If Jesus paid the penalty for my sin, if He died to free me, do I really need to live for Him now that I’m free? Do I owe God my life?
“But now that you have been set free from sin and have become slaves of God, the benefit you reap leads to holiness, and the result is eternal life. For the wages of sin is death, but the gift of God is eternal life in Christ Jesus our Lord” (Romans 6:22-23).
Romans 6:22-23 may cause us to wonder:
1. If I’ve been set free, why am I a “slave of God?”
2. Is God’s gift of eternal life based on my holiness rather than simply on His sacrifice?
3. If forgiveness and eternal life are gifts, do I need to repay Him by living for Him?
“Jesus paid it all; all to Him I owe.” (Hymn written by Elvina Hall)
Is it true? Did He pay the full price for my sin, and yet I still “owe” Him my life? If it is truly finished, if God is satisfied, if I am justified, why must I live a life as a “living sacrifice?”
“Therefore, I urge you, brothers and sisters, in view of God’s mercy, to offer your bodies as a living sacrifice, holy and pleasing to God—this is your true and proper worship” (Romans 12:1).
Living as a slave, or as a living sacrifice, does not sound like a great trade to us, humanly speaking: the promise of eternal life, as long as we sacrifice our earthly life and bodies to God?
Am I Really Free as a Believer in Jesus?
Before being set free from sin, we belonged to the enemy of God, Satan, and we lived to carry out his desires.
“You belong to your father, the devil, and you want to carry out your father’s desires. He was a murderer from the beginning, not holding to the truth, for there is no truth in him. When he lies, he speaks his native language, for he is a liar and the father of lies” (John 8:44).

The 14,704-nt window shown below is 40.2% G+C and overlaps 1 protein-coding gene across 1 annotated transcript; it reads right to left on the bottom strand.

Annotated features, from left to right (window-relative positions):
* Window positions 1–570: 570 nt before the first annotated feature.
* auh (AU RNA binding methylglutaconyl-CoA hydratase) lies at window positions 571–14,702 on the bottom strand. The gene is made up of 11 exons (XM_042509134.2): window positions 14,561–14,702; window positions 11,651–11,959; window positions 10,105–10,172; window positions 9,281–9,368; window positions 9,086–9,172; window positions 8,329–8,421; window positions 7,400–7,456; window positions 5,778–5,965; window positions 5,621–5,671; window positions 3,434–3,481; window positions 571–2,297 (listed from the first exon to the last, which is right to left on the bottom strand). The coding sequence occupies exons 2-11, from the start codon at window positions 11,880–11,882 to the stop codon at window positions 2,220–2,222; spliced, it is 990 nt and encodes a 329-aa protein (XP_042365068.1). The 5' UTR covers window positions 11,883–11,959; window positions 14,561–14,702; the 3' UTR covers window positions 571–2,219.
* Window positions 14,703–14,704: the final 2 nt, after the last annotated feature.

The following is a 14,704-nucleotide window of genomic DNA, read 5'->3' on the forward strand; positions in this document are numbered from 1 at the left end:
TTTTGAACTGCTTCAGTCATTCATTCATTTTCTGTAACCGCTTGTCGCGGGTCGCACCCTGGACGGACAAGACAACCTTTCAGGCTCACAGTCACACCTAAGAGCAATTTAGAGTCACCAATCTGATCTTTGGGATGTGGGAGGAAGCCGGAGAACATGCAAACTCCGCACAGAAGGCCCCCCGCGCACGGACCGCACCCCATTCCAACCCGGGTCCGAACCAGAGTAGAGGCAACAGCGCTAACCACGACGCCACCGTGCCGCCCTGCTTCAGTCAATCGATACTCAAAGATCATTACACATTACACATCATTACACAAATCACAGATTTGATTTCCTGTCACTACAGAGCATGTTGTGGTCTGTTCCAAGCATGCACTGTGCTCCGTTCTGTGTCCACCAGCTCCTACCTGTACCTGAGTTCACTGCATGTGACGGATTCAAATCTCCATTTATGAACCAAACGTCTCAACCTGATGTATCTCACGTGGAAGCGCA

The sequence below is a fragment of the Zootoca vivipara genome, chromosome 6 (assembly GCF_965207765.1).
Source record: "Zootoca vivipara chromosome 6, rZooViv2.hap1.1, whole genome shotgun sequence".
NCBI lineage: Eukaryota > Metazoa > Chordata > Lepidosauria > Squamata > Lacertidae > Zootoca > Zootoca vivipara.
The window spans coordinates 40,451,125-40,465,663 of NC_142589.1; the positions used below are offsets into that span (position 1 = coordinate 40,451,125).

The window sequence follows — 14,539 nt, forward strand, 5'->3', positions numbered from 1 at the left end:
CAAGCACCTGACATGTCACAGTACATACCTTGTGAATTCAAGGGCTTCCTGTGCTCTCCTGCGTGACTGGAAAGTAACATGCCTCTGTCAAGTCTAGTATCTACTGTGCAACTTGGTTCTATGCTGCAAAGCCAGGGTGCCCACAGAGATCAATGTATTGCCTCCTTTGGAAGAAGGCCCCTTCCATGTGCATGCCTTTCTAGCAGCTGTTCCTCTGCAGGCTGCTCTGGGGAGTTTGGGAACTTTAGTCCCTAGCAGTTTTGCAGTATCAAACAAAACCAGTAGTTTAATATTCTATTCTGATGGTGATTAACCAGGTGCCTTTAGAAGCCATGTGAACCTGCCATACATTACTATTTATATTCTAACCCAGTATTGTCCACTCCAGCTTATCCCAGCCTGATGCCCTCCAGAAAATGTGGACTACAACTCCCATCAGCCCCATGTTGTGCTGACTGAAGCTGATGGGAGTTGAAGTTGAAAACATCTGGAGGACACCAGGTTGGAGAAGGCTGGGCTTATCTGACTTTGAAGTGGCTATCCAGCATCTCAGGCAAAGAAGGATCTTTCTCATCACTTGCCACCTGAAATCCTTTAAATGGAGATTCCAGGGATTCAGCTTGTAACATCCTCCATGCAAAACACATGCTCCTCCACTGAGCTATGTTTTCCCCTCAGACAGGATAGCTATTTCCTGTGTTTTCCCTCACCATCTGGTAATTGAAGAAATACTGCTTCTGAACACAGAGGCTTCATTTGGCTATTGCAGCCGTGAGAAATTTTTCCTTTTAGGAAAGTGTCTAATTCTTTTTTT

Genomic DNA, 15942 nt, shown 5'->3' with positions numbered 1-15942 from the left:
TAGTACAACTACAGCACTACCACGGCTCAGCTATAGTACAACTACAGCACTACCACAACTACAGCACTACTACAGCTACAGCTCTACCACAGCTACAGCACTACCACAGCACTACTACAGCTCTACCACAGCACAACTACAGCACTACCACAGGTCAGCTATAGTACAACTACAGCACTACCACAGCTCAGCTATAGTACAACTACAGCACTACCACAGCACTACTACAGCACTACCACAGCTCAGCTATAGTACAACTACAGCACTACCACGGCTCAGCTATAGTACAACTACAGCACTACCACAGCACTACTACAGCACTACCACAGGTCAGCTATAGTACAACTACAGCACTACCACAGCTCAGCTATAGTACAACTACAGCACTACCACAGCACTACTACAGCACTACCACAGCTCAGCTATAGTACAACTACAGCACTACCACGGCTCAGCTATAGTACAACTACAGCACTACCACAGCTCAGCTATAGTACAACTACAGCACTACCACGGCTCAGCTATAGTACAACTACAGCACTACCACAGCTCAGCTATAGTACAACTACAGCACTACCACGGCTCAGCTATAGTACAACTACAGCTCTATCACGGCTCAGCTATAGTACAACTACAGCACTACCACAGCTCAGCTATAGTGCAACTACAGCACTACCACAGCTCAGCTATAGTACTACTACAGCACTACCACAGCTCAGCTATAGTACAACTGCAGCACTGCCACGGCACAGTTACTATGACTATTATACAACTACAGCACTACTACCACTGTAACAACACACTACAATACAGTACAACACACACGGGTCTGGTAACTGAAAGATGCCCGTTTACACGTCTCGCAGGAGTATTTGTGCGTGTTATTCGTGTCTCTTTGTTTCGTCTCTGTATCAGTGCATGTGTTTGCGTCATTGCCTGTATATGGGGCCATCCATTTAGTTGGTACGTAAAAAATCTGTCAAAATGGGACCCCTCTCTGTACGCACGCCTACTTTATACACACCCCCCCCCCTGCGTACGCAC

Are we really rescued by God to become slaves again, just in a different way? Is this what the Bible is really saying? Many people have this view of Christianity – that it’s a long list of restrictions and a life void of fun, freedom and pleasure.
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The Seriousness of Our Slavery to Sin and Satan
The scenario we were in spiritually speaking is not hard to imagine if we allow our minds to connect it to the physical slavery happening in our world today, namely sex trafficking. “Much like the grooming tactics employed by sexual predators, sex traffickers lure their target into an online relationship, with the ultimate goal of meeting in person. Traffickers use a deliberate process to identify and recruit their victims. It happens in three main phases: scouting, manipulating and trapping. Victims are often showered with love, romance and promises of a better life. Others are lured in with false promises of a job, or given expensive gifts. The end game of the trafficker however, is to force or manipulate their target into prostitution” (Internet Safety 101).